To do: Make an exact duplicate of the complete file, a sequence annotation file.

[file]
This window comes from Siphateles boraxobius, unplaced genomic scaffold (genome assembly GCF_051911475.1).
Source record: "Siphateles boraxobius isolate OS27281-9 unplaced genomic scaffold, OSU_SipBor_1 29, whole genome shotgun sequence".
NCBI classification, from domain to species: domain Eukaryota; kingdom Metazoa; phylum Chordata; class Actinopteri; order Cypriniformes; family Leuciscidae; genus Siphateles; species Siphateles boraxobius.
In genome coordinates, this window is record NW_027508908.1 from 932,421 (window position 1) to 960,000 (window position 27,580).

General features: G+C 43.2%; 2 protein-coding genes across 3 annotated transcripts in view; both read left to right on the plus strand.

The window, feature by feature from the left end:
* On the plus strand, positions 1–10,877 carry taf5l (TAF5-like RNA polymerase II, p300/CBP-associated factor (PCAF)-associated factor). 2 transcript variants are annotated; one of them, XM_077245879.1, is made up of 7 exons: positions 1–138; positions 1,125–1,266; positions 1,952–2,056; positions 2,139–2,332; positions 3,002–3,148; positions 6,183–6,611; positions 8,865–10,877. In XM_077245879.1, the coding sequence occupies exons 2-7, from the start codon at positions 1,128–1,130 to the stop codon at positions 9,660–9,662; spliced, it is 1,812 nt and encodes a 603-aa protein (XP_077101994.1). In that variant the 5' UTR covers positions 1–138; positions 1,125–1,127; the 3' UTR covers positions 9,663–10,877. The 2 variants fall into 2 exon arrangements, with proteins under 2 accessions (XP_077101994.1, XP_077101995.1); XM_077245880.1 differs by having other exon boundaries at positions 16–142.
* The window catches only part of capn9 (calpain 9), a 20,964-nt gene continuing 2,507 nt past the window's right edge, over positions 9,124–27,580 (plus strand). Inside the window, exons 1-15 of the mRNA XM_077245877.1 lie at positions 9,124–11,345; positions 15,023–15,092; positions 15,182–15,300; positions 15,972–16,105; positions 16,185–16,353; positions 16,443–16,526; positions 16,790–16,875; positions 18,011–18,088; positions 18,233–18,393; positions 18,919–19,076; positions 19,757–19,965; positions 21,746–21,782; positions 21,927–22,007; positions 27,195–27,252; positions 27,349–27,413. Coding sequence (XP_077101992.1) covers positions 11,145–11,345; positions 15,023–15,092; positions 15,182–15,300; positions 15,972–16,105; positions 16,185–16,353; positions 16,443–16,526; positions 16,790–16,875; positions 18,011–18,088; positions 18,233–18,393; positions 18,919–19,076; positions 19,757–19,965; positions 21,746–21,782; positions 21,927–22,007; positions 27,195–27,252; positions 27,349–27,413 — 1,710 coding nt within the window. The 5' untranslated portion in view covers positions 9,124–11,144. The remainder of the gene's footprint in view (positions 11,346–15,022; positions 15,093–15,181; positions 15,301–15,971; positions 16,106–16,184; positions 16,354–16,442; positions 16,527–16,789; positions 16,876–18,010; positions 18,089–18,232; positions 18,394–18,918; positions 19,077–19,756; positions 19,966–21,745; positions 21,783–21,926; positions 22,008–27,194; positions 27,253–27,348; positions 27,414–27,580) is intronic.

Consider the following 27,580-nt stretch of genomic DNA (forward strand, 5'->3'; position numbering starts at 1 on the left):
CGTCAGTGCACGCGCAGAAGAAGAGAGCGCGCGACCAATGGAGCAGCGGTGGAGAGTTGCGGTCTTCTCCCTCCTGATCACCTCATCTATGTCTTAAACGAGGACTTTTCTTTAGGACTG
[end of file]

This window comes from Siphateles boraxobius, unplaced genomic scaffold (genome assembly GCF_051911475.1).
Source record: "Siphateles boraxobius isolate OS27281-9 unplaced genomic scaffold, OSU_SipBor_1 29, whole genome shotgun sequence".
NCBI classification, from domain to species: domain Eukaryota; kingdom Metazoa; phylum Chordata; class Actinopteri; order Cypriniformes; family Leuciscidae; genus Siphateles; species Siphateles boraxobius.
In genome coordinates, this window is record NW_027508908.1 from 932,421 (window position 1) to 960,000 (window position 27,580).

General features: G+C 43.2%; 2 protein-coding genes across 3 annotated transcripts in view; both read left to right on the plus strand.

The window, feature by feature from the left end:
* On the plus strand, positions 1–10,877 carry taf5l (TAF5-like RNA polymerase II, p300/CBP-associated factor (PCAF)-associated factor). 2 transcript variants are annotated; one of them, XM_077245879.1, is made up of 7 exons: positions 1–138; positions 1,125–1,266; positions 1,952–2,056; positions 2,139–2,332; positions 3,002–3,148; positions 6,183–6,611; positions 8,865–10,877. In XM_077245879.1, the coding sequence occupies exons 2-7, from the start codon at positions 1,128–1,130 to the stop codon at positions 9,660–9,662; spliced, it is 1,812 nt and encodes a 603-aa protein (XP_077101994.1). In that variant the 5' UTR covers positions 1–138; positions 1,125–1,127; the 3' UTR covers positions 9,663–10,877. The 2 variants fall into 2 exon arrangements, with proteins under 2 accessions (XP_077101994.1, XP_077101995.1); XM_077245880.1 differs by having other exon boundaries at positions 16–142.
* The window catches only part of capn9 (calpain 9), a 20,964-nt gene continuing 2,507 nt past the window's right edge, over positions 9,124–27,580 (plus strand). Inside the window, exons 1-15 of the mRNA XM_077245877.1 lie at positions 9,124–11,345; positions 15,023–15,092; positions 15,182–15,300; positions 15,972–16,105; positions 16,185–16,353; positions 16,443–16,526; positions 16,790–16,875; positions 18,011–18,088; positions 18,233–18,393; positions 18,919–19,076; positions 19,757–19,965; positions 21,746–21,782; positions 21,927–22,007; positions 27,195–27,252; positions 27,349–27,413. Coding sequence (XP_077101992.1) covers positions 11,145–11,345; positions 15,023–15,092; positions 15,182–15,300; positions 15,972–16,105; positions 16,185–16,353; positions 16,443–16,526; positions 16,790–16,875; positions 18,011–18,088; positions 18,233–18,393; positions 18,919–19,076; positions 19,757–19,965; positions 21,746–21,782; positions 21,927–22,007; positions 27,195–27,252; positions 27,349–27,413 — 1,710 coding nt within the window. The 5' untranslated portion in view covers positions 9,124–11,144. The remainder of the gene's footprint in view (positions 11,346–15,022; positions 15,093–15,181; positions 15,301–15,971; positions 16,106–16,184; positions 16,354–16,442; positions 16,527–16,789; positions 16,876–18,010; positions 18,089–18,232; positions 18,394–18,918; positions 19,077–19,756; positions 19,966–21,745; positions 21,783–21,926; positions 22,008–27,194; positions 27,253–27,348; positions 27,414–27,580) is intronic.

Consider the following 27,580-nt stretch of genomic DNA (forward strand, 5'->3'; position numbering starts at 1 on the left):
CGTCAGTGCACGCGCAGAAGAAGAGAGCGCGCGACCAATGGAGCAGCGGTGGAGAGTTGCGGTCTTCTCCCTCCTGATCACCTCATCTATGTCTTAAACGAGGACTTTTCTTTAGGACTG